And, Mr. Zuckerberg, would you do that differently today, presumably, in response to Senator Nelson's question?

ZUCKERBERG: Yes.

THUNE: Having to do it over?

This may be your first appearance before Congress, but it's not the first time that Facebook has faced tough questions about its privacy policies.

[15:10:02] "Wired" magazine recently noted that you have a 14-year history of apologizing for ill-advised decisions regarding user privacy, not unlike the one that you made just now in your opening statement.

After more than a decade of promises to do better, how is today's apology different? And why should we trust Facebook to make the necessary changes to ensure user privacy and give people a clearer picture of your privacy policies?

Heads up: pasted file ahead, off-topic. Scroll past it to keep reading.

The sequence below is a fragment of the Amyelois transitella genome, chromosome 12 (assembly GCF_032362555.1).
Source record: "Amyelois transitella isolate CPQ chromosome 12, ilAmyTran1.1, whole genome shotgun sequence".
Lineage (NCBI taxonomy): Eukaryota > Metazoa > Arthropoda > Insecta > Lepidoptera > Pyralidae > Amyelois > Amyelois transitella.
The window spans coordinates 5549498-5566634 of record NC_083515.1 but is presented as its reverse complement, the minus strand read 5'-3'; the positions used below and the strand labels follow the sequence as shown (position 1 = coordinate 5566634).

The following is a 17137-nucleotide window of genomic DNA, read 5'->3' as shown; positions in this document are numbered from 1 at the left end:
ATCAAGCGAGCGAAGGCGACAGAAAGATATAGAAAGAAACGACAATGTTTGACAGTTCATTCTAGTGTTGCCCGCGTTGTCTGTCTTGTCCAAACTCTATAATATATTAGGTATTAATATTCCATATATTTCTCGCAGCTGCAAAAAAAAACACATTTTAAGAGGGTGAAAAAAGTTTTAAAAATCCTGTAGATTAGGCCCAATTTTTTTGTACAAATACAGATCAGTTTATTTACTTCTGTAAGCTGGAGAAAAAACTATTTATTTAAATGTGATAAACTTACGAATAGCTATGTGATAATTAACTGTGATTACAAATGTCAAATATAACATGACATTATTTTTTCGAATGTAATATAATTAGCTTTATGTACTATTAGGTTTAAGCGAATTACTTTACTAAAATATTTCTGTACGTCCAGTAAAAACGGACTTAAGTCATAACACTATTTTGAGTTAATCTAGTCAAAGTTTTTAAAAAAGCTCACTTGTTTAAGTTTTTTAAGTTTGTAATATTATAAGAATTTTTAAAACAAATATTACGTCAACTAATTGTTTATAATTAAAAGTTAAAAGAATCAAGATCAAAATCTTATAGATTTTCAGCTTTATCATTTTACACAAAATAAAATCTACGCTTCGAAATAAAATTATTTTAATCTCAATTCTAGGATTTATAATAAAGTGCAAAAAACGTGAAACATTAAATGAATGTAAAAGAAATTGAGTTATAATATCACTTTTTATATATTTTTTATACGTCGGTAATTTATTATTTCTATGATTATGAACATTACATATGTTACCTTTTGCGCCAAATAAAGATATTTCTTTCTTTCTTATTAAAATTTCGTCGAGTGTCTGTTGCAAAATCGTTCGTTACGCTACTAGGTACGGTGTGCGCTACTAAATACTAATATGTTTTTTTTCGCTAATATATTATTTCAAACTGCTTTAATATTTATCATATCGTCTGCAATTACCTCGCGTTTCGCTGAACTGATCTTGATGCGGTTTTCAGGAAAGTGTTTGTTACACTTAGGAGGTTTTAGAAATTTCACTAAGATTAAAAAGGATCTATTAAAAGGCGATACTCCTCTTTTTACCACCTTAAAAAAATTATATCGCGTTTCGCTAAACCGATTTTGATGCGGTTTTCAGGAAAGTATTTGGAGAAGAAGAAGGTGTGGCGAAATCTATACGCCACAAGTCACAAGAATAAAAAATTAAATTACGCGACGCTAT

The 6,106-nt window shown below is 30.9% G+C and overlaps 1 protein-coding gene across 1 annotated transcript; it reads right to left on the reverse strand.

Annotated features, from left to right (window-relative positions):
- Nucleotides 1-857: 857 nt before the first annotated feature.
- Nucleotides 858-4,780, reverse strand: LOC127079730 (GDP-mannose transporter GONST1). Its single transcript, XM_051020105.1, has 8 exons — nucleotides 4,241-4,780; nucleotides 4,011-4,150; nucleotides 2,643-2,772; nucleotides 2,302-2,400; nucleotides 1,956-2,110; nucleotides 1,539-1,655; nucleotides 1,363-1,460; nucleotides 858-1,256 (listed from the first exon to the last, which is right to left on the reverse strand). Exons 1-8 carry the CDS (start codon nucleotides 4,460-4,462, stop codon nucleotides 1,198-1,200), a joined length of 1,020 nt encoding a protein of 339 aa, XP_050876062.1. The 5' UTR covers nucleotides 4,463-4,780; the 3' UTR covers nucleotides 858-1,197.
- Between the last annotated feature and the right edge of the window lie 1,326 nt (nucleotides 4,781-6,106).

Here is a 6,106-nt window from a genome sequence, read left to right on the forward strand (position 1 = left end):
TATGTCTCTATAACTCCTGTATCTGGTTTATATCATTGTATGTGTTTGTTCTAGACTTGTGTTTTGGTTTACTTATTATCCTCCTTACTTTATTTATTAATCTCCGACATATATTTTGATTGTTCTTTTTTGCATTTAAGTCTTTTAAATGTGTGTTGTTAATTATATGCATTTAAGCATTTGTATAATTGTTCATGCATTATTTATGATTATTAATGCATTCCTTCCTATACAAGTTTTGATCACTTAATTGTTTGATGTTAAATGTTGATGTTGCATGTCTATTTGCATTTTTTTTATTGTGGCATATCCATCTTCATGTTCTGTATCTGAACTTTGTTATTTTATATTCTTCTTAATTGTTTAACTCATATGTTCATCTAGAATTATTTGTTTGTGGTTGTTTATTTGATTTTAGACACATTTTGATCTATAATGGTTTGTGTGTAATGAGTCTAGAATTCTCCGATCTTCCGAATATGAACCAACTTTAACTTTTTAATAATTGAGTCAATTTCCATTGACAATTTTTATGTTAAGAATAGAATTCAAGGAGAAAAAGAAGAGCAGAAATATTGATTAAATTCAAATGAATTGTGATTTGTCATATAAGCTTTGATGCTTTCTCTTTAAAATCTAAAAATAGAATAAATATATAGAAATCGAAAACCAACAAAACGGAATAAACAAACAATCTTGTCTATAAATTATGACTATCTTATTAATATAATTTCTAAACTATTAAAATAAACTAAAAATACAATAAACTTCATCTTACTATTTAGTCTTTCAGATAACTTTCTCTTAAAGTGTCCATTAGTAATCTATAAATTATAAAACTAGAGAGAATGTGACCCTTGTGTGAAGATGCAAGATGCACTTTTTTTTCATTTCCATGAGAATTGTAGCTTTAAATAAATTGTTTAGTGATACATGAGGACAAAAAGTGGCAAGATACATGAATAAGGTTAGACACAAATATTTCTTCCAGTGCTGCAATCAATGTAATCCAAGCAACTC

ZUCKERBERG: Thank you, Mr. Chairman.

So, we have made a lot of mistakes in running the company. I think it's pretty much impossible, I believe, to start a company in your dorm room and then grow it to be at the scale that we're at now without making some mistakes.

And because our service is about helping people connect and information, those mistakes have been different in how they -- we try not the make the same mistake multiple times, but, in general, a lot of the mistakes are around how people connect to each other, just because of the nature of the service.

Overall, I would say that we're going through a broader philosophical shift in how we approach our responsibility as a company. For the first 10 or 12 years of the company, I viewed our responsibility as primarily building tools, that if we could put the tools in people's hands, then that would empower people to do good things.

What I think we have learned now, across a number of issues, not just data privacy, but also fake news and foreign interference in elections, is that we need to take a more proactive role and a broader view of our responsibility.